Homeowners protected, squatters criminalised
This was published under the 2010 to 2015 Conservative and Liberal Democrat coalition government
Homeowners are to receive better protection as squatting in residential buildings becomes a criminal offence.
Homeowners are to receive better protection as squatting in residential buildings becomes a criminal offence for the first time in England and Wales from tomorrow, 1 September, Justice Minister Crispin Blunt said.
Last summer the Government publicly consulted on options to tackle squatting, including making it a criminal offence for the first time; sending persistent offenders to prison and abolishing so-called ‘squatters rights’. Following the consultation the Government decided to criminalise squatting in all residential buildings to deal once and for all with the misery that squatting can cause.
Justice Minister Crispin Blunt said:
‘For too long squatters have had the justice system on the run and have caused homeowners untold misery in eviction, repair and clean-up costs. Not any more. Hard working homeowners need and deserve a justice system where their rights come first - this new offence will ensure the police and other agencies can take quick and decisive action to deal with the misery of squatting.’
The offence will be punishable by a maximum prison term of up to six months, a £5000 (maximum) fine or both.
Housing Minister Grant Shapps said:
‘For too long, hardworking people have faced long legal battles to get their homes back from squatters, and repair bills reaching into the thousands when they finally leave.
‘No longer will there be so-called ‘squatters rights’. Instead, from next week, we’re tipping the scales of justice back in favour of the homeowner and making the law crystal clear: entering a property with the intention of squatting will be a criminal offence. And by making this change, we can slam shut the door on squatters once and for all.’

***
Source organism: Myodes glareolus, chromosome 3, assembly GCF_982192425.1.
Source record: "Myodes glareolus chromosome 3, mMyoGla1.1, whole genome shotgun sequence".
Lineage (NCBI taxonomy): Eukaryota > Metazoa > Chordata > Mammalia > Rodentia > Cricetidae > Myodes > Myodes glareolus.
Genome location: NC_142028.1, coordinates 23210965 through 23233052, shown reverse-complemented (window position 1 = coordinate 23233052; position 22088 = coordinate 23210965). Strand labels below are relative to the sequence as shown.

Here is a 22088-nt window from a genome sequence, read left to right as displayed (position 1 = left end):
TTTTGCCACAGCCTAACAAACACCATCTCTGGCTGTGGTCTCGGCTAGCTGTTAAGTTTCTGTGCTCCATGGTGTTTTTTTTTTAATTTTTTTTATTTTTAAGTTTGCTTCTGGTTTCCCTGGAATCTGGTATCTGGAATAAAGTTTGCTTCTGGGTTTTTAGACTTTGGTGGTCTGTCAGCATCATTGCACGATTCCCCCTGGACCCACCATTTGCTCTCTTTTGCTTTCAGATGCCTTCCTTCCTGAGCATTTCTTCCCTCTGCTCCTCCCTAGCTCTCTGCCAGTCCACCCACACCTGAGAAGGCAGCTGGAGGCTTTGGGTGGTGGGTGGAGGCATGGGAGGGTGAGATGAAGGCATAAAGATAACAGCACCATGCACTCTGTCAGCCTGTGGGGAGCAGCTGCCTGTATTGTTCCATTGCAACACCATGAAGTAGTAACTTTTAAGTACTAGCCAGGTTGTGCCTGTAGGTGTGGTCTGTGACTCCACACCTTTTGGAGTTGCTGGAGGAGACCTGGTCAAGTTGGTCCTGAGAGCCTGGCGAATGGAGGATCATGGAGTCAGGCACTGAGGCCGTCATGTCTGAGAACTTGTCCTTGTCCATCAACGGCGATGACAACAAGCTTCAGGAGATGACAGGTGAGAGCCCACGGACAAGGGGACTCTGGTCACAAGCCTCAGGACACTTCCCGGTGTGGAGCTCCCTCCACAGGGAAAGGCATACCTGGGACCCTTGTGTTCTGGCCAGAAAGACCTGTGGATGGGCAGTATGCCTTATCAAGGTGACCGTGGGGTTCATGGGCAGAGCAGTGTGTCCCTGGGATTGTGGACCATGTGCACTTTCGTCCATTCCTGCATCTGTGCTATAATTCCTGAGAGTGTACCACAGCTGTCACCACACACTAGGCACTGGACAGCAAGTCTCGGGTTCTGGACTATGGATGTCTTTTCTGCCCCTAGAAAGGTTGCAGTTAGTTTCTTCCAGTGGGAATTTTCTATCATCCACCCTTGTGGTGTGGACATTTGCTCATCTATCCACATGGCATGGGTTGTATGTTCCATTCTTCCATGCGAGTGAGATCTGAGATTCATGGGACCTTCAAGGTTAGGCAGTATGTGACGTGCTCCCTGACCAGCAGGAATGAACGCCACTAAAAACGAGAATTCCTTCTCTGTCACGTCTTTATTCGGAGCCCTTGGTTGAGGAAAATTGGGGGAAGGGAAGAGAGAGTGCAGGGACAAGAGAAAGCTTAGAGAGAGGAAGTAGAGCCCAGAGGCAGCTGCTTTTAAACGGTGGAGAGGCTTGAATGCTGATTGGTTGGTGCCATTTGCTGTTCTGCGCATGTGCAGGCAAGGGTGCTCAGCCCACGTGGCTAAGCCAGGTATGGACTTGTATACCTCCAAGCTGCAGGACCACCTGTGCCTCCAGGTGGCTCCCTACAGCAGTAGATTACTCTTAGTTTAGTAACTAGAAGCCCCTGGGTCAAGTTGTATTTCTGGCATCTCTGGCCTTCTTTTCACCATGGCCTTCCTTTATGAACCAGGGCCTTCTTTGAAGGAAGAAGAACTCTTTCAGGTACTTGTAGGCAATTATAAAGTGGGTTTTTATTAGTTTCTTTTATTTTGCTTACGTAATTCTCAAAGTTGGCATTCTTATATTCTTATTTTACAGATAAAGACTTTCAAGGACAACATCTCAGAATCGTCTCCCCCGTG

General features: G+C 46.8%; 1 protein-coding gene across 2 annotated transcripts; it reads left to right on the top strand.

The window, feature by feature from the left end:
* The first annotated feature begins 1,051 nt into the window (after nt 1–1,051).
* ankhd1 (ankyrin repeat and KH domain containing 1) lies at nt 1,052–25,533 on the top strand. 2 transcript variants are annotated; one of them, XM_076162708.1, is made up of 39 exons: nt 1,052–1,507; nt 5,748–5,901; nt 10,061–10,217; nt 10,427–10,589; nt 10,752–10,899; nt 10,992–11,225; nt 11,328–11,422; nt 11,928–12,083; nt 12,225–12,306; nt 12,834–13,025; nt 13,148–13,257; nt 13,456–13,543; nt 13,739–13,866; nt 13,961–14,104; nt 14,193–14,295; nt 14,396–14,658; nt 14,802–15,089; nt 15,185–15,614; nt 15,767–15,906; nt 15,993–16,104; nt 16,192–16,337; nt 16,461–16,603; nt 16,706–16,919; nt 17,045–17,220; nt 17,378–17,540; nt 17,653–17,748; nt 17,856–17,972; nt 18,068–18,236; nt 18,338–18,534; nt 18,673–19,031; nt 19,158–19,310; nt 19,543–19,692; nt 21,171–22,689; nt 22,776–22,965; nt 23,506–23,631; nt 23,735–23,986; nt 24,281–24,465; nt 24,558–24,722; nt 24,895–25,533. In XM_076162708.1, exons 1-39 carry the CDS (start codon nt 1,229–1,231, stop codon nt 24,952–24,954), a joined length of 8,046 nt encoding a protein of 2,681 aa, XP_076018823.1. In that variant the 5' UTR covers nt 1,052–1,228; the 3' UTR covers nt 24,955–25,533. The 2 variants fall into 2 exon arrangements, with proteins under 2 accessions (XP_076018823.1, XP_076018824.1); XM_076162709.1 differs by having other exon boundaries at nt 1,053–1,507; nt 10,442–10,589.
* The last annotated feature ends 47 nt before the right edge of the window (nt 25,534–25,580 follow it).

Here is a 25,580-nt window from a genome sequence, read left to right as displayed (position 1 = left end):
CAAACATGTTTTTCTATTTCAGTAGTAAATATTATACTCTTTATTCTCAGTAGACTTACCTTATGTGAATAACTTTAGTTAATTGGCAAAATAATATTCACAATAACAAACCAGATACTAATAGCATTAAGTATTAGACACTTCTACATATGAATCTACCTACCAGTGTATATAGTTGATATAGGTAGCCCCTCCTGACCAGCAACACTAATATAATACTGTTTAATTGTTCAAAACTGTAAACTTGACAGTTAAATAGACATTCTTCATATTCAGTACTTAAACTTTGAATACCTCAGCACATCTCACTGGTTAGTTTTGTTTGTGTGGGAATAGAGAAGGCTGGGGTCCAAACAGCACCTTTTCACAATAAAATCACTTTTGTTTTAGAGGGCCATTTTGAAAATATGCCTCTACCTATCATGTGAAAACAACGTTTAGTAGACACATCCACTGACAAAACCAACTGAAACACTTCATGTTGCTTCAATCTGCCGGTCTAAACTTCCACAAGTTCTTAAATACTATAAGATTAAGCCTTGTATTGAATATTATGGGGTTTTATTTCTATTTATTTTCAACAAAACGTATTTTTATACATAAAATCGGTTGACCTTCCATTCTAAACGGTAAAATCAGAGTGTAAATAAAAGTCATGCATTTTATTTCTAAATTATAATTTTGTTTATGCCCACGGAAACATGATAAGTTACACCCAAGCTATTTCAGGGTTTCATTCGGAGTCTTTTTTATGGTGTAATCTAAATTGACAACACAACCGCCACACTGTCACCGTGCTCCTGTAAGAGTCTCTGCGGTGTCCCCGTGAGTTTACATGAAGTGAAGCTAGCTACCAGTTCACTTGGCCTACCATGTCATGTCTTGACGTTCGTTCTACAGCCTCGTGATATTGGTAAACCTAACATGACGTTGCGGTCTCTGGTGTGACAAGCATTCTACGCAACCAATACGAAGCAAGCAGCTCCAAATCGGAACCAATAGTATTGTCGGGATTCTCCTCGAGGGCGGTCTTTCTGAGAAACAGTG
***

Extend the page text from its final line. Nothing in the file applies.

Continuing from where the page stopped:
Association of Chief Police Officers lead on Uniformed Operations, Chief Constable Phil Gormley, said:
‘Our experience is that the problem of squatting varies between police forces and it is more pressing in some areas than others.
‘However, police can now act immediately and remove squatters directly from properties in line with the new legislation and ensure people’s homes are protected.’
The new offence will protect homeowners or legitimate tenants who have been excluded from their homes.
It will also protect those who own residential buildings that they don’t live in, such as landlords, local authorities or second home owners. Previously, their only option was to seek a civil court order to regain possession of their properties, which could be time consuming, expensive and stressful.
Notes to editors:
- The responses to the squatting consultation paper are available to view. The consultation ran from July to October 2011.
- See the new guidance for criminal justice agencies on the new offence of squatting in a residential building as well as the Government’s plans for commencement.
- For further information please call the Ministry of Justice press office on 020 3334 3536.